Saturday, June 27, 2009

Post-Bloom

This is the time of year when I start to see fruit in the vineyard and get greedy. I start to think about all the barrels of wine we have sitting out there, and I can't wait to get them in to the winery. Of course, it's not that easy.

The berries have set, and most are between BB-size and pea-size. Here's an idea of what they look like. A few more weeks from now and we'll be past the critical stage of fruit development as far as disease concerns go. This spring has produced some of the most intense disease pressure I have seen. The only thing in our favor has been the fact that all the moisture was coupled with cooler temperatures which kept the vine growth a little in check. This meant that the vines weren't outgrowing the fungicide sprays we were putting on them.

Bottom-line for this climate is that we can't grow grapes organically. Perhaps more accurately, we can't grow them organically on a successful, commercial scale. I really wish we could. Nobody I have ever met has ever said that they would prefer conventional farming to organic. Fungicide sprays are expensive, time-consuming, not always environmentally-friendly (although we all do our best), and not completely reliable.

If you look closely at the picture, you can see some spray residue on the leaves and the grapes themselves. This is mostly sulfur (an organic fungicide) that I use to fight off powdery mildew in our vineyard. The grapes are Chardonnay, and in 2006 I lost two-thirds of my crop to this fungus. I am religious now about keeping vigilant against these mildews. I have become the nozzle-head with tractor-butt, but my grapes are clean. So far.

Naturally, anything can go wrong. Best laid plans of mice and men, etc. What happened for me in 2006 was that I could go back and look at the history and say, yes, I did work really hard at disease-prevention, but I didn't work hard enough at it. These days, I take no prisoners. It's always the things you can't see that tend to bite you in the ass, and it's hard to see microscopic bad guys. I'm out there every 6-7 days for until we're past the critical time for the fruit.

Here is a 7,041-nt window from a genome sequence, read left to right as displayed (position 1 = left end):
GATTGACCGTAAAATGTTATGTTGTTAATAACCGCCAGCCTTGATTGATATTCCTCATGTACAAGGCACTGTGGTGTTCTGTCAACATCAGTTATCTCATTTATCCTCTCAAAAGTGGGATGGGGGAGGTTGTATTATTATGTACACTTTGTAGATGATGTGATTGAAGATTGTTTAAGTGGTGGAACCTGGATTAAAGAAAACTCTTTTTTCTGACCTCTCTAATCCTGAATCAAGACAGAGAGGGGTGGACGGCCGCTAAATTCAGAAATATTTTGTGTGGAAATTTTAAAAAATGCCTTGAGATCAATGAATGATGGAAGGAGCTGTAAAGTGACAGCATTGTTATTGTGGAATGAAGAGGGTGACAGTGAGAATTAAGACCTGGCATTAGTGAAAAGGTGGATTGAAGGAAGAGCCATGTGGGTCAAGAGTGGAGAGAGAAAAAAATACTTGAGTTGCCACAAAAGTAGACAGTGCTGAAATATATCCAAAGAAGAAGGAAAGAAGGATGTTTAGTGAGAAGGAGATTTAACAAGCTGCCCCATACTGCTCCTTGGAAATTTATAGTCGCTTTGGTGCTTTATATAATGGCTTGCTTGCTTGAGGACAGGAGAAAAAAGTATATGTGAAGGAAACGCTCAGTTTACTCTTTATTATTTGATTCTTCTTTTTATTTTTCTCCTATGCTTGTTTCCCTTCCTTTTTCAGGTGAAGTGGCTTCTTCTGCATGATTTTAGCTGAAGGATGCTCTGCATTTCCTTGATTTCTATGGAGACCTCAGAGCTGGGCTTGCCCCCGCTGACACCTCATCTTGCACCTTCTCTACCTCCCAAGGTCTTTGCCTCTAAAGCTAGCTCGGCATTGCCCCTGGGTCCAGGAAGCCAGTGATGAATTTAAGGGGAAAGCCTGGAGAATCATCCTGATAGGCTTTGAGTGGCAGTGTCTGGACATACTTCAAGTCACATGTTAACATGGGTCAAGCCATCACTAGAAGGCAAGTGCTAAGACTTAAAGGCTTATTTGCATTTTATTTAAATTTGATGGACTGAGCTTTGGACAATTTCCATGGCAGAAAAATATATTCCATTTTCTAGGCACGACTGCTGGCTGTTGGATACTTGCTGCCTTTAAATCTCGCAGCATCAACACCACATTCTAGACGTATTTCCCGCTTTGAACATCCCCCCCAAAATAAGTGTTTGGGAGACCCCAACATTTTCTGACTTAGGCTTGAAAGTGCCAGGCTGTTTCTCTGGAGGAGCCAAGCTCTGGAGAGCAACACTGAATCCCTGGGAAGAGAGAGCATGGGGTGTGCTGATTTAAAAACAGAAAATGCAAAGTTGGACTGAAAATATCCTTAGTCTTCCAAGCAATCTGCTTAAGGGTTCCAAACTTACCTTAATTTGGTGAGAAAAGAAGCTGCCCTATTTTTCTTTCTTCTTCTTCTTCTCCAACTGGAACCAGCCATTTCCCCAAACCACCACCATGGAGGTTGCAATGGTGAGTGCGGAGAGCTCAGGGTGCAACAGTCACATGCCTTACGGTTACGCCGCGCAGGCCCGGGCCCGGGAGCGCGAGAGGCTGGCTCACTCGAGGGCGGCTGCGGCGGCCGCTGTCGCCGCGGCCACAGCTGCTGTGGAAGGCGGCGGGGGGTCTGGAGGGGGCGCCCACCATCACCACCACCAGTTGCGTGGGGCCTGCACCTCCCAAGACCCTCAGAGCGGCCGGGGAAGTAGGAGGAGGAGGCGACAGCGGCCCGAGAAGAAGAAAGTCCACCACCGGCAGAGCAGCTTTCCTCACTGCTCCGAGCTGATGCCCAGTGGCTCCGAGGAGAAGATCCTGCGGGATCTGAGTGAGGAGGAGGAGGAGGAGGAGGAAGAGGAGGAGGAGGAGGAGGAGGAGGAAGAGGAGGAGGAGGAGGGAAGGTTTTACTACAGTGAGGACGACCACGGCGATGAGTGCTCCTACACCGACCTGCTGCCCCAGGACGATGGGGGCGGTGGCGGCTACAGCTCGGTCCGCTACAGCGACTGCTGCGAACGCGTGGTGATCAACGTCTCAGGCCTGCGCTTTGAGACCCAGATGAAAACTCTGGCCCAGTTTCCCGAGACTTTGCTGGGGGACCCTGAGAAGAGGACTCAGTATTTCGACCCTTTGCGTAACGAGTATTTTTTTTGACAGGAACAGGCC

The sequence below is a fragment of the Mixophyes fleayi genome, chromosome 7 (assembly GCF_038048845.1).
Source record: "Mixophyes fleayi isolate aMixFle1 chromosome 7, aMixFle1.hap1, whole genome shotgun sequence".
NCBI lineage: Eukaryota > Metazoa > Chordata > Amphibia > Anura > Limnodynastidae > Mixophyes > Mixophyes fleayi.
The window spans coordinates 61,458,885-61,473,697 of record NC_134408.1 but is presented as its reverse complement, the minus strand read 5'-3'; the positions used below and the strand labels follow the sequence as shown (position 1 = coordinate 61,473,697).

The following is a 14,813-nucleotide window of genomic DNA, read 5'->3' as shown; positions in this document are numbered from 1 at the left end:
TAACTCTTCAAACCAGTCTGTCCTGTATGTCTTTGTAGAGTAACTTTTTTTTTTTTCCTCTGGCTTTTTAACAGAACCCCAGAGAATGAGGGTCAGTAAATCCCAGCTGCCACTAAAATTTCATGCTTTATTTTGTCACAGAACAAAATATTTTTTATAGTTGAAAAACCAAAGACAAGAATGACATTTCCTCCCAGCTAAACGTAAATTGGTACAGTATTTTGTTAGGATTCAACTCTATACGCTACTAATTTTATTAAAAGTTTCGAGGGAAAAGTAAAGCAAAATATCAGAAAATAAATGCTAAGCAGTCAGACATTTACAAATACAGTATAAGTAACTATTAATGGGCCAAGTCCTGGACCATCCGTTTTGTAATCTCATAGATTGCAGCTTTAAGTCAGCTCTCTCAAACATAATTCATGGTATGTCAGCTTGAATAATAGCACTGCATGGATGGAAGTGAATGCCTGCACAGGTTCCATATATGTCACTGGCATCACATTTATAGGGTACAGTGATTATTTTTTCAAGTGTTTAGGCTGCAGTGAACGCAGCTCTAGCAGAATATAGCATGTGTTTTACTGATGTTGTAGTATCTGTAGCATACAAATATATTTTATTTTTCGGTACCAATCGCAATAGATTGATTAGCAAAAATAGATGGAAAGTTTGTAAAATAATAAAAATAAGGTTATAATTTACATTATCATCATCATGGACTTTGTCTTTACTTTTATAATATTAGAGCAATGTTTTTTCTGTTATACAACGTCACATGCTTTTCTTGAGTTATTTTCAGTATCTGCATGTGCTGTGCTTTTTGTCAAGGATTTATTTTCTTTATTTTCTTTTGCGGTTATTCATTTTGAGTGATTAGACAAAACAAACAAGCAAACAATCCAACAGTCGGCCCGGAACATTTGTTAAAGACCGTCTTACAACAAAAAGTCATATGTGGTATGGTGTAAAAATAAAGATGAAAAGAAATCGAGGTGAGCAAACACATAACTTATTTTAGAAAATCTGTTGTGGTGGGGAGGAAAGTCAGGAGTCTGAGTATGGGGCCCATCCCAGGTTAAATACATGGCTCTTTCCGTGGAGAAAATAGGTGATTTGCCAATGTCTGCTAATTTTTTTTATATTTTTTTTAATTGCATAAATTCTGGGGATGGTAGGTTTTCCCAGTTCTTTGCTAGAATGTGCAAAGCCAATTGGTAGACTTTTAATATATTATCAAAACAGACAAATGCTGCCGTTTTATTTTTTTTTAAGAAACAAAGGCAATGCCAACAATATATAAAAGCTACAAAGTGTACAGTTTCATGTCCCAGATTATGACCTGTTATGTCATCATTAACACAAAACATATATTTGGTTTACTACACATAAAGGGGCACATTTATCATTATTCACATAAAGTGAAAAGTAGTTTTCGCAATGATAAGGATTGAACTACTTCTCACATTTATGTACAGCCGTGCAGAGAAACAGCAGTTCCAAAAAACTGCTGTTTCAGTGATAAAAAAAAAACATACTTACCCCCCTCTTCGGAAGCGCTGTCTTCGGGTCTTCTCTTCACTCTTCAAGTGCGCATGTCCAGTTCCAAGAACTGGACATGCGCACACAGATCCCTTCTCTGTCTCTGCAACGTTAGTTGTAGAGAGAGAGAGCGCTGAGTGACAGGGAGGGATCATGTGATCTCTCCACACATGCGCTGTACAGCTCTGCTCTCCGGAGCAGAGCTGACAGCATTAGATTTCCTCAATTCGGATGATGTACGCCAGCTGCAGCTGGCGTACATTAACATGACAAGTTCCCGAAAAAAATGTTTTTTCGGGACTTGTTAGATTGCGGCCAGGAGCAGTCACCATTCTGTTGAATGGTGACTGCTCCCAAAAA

It's the dream of barrels of Allegro wine sitting in our cellar next fall that gets me out of bed before 4 AM to put on the sprays that let me sleep till 6 AM the other days. And as I try to stay awake on the tractor in my Tychem suit, I also dream about the future when none of this is necessary. When we've mapped the grape genome and have been able to breed mildew resistance into our European grape varieties. That'll be the day....

3 comments:

  1. More rain today! I still sometimes lose sight of the fact that wine-making is an agricultural business. My job is difficult enough; I cannot imagine having to deal with weather in addition.

    Nonetheless, I strongly prefer my agricultural products to be organic, and I vote with my dollars. When they map the grape genome, I’ll be looking for “heirloom”-grape-based wines. :]

    Roger Swain once told me that his gardens are PMO (pretty much organic). He uses Roundup when first converting an area of land to garden, then keeps it organic after that. I’m glad that you at least strive for PMO, Carl. :]

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  2. Lee,

    I'm all for organic farming, and as I said I wish it were possible for us on the east coast in viticulture. But, for me it's more about the economics than anything else. I used to feel that pesticides were anathema to life, but now that I use them, I understand that it's all shades of gray. I feel strongly that the gas I use in my car to drive to York does more harm than the fungicides I spray in the vineyard. Driving into any city and seeing the smog and the landfills fills me with more dread about our collective futures than seeing a sprayer drive down a rural road.

    That said, there is research ongoing about mapping the grape genome in search of resistant genes that could be bred into grapes. I know that opens up the whole GMO debate, but if you are going to want organic wine, that's how it's going to have to happen if it's going to happen in the next 30 years.

    --Carl

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  3. Carl,
    There are two key differences with your analogy. First, I can avoid the city, but I cannot avoid your wine. :] Second, I tend to fear ingesting things more than breathing them from a distance, but they may be more similar than different.

    I completely understand your need to intervene for the sake of having grapes to press. Keep striving for PMO, and please don't let city smog deter you from growing "clean" grapes. :]

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